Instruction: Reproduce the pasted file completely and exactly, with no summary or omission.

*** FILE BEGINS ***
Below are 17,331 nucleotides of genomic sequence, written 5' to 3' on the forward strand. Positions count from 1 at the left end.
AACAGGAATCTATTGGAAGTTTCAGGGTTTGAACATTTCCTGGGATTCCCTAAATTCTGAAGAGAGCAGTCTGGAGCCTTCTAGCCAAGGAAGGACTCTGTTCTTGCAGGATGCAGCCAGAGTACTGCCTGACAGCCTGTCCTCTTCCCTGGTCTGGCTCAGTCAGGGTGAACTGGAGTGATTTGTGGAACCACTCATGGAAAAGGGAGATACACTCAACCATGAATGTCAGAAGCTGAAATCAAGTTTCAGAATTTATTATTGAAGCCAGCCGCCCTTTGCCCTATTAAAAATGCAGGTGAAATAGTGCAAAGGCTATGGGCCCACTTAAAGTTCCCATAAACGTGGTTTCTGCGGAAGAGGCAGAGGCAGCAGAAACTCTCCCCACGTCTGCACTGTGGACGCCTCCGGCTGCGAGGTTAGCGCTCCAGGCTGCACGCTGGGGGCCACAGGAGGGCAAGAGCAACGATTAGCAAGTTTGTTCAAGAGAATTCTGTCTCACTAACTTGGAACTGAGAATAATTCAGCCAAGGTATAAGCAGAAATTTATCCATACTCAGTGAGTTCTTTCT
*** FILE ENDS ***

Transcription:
Below are 17,331 nucleotides of genomic sequence, written 5' to 3' on the forward strand. Positions count from 1 at the left end.
AACAGGAATCTATTGGAAGTTTCAGGGTTTGAACATTTCCTGGGATTCCCTAAATTCTGAAGAGAGCAGTCTGGAGCCTTCTAGCCAAGGAAGGACTCTGTTCTTGCAGGATGCAGCCAGAGTACTGCCTGACAGCCTGTCCTCTTCCCTGGTCTGGCTCAGTCAGGGTGAACTGGAGTGATTTGTGGAACCACTCATGGAAAAGGGAGATACACTCAACCATGAATGTCAGAAGCTGAAATCAAGTTTCAGAATTTATTATTGAAGCCAGCCGCCCTTTGCCCTATTAAAAATGCAGGTGAAATAGTGCAAAGGCTATGGGCCCACTTAAAGTTCCCATAAACGTGGTTTCTGCGGAAGAGGCAGAGGCAGCAGAAACTCTCCCCACGTCTGCACTGTGGACGCCTCCGGCTGCGAGGTTAGCGCTCCAGGCTGCACGCTGGGGGCCACAGGAGGGCAAGAGCAACGATTAGCAAGTTTGTTCAAGAGAATTCTGTCTCACTAACTTGGAACTGAGAATAATTCAGCCAAGGTATAAGCAGAAATTTATCCATACTCAGTGAGTTCTTTCT